Making More for Your Time

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01Jan2008

Making More for Your Time

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Atkinson-Baker Nationwide Court Reporters – DepositionsEFFICIENCY TO THE RESCUE

Time is a very important commodity, especially to a Court Reporter. The management skills involved are stressful at best, and as we all know, there are never enough hours in the day to accomplish all your tasks. There are a few different ways a Court Reporter can make more income for time expended. Two ways that we will discuss in this article will be learning and providing Realtime, and the use of Scopists.

Realtime to the Rescue

You would be amazed at how much time Realtime can save you. Although it is the next big step for most court reporters, only about ten percent of reporters across the country provide Realtime support. This is a huge hole that needs to be filled.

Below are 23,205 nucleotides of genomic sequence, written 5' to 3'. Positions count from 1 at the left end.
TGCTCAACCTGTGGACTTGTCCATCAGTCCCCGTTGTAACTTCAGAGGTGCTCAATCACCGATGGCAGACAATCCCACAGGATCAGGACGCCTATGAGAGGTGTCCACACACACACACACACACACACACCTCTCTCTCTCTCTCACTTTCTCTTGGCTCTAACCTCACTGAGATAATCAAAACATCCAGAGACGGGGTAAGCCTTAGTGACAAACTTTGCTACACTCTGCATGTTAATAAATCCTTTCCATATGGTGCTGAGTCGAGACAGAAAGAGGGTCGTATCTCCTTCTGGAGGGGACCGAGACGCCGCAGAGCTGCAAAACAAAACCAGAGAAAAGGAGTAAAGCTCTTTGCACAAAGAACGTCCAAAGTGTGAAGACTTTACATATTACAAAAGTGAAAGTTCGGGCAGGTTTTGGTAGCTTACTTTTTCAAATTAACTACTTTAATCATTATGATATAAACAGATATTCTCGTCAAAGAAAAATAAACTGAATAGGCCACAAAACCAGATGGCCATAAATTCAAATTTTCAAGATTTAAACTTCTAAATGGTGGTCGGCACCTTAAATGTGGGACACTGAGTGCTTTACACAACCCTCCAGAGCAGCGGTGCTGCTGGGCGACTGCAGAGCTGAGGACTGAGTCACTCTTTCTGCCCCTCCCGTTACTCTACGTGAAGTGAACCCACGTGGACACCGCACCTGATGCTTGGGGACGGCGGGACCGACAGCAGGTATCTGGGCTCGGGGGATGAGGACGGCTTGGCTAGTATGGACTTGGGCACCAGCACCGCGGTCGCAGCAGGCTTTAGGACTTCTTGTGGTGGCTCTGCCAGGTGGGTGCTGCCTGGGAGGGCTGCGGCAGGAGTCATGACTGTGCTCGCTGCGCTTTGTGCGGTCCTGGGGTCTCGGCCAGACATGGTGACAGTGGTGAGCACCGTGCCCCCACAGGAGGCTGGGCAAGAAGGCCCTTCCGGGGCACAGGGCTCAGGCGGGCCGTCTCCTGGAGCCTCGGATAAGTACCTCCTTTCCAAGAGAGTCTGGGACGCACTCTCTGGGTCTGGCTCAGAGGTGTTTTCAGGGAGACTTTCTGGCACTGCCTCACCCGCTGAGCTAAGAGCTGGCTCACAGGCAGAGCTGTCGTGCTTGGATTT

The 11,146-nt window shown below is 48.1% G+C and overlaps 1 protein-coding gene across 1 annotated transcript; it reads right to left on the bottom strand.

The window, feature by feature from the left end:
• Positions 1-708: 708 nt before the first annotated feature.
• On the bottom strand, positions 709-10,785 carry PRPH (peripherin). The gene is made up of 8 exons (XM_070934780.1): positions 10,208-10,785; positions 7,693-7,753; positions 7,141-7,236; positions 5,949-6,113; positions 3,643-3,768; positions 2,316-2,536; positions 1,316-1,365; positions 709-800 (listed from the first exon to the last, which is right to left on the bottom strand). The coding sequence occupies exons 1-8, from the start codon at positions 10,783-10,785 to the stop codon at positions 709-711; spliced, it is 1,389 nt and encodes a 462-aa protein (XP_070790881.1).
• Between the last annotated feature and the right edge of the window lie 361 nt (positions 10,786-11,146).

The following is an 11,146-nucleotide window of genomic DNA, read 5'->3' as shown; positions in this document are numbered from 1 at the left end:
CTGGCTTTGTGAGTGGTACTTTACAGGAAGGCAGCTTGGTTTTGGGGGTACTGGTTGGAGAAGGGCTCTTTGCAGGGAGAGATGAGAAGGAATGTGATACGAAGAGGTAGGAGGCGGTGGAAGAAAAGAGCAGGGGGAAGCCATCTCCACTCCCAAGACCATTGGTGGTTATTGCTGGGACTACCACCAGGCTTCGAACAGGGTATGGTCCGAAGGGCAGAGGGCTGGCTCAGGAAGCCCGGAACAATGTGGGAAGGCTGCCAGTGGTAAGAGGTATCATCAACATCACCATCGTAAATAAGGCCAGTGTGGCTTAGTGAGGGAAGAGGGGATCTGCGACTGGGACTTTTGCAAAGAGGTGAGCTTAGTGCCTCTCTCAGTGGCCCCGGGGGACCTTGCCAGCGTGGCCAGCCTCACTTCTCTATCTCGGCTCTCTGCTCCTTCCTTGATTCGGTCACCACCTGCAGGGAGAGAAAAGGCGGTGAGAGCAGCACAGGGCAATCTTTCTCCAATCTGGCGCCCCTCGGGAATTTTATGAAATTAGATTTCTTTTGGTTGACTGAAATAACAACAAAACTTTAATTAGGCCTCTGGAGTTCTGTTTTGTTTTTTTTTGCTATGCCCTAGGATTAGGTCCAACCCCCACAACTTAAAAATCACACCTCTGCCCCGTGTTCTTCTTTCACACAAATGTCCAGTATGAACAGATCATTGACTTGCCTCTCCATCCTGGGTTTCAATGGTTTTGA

Realtime can make you more money per page, and can even excuse the need for a scopist, if your skills are up to the task. Many reporters even turn reporting Realtime into a game: To write the perfect transcript. It does make reporting more challenging. The decision to go Realtime isn’t an easy one, but it can make a BIG difference in that paycheck. The reporters who are doing it are finding they get to a point where there’s not a lot of editing to do because of how cleanly the transcripts are translating. That immediate feedback as you sit at the depo really helps. This also cuts back on the amount of hours you put into the transcript and so it increases your “hourly” pay. So, make the commitment to make the change, and soon, you’ll see a difference in what you’re making for your time.

If you still are not ready to make this change, or are transitioning over, this is where a scopist comes in.

Help for You

I know, you say that a scopist can be expensive, and sometimes even make mistakes, but the right scopist can be worth their weight in gold–err, transcripts. Yes, it is true that scopists are not free, and they are also not present at the deposition, but with the right preparation and management, they can greatly enhance your income and give you free time to spend doing other things. You do have a life, right?

In a nutshell, scopists can free up your time for more leisure, help with a quicker turnaround time, or help make more money by getting you out on more jobs. I will explain the benefits of using a scopist and the frequent questions associated.

What is a Scopist?